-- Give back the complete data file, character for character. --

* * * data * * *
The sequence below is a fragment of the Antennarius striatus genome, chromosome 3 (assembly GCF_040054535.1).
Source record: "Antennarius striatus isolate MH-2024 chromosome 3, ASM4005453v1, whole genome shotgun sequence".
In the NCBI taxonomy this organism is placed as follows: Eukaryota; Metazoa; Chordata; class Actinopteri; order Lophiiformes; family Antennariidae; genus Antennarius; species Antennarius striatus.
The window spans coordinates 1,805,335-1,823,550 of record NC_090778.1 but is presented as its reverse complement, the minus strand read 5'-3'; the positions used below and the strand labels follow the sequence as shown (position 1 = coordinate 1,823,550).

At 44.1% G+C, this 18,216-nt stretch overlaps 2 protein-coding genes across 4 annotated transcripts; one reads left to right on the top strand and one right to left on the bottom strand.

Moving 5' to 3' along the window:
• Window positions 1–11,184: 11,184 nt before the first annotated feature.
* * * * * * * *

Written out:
The sequence below is a fragment of the Antennarius striatus genome, chromosome 3 (assembly GCF_040054535.1).
Source record: "Antennarius striatus isolate MH-2024 chromosome 3, ASM4005453v1, whole genome shotgun sequence".
In the NCBI taxonomy this organism is placed as follows: Eukaryota; Metazoa; Chordata; class Actinopteri; order Lophiiformes; family Antennariidae; genus Antennarius; species Antennarius striatus.
The window spans coordinates 1,805,335-1,823,550 of record NC_090778.1 but is presented as its reverse complement, the minus strand read 5'-3'; the positions used below and the strand labels follow the sequence as shown (position 1 = coordinate 1,823,550).

At 44.1% G+C, this 18,216-nt stretch overlaps 2 protein-coding genes across 4 annotated transcripts; one reads left to right on the top strand and one right to left on the bottom strand.

Moving 5' to 3' along the window:
• Window positions 1–11,184: 11,184 nt before the first annotated feature.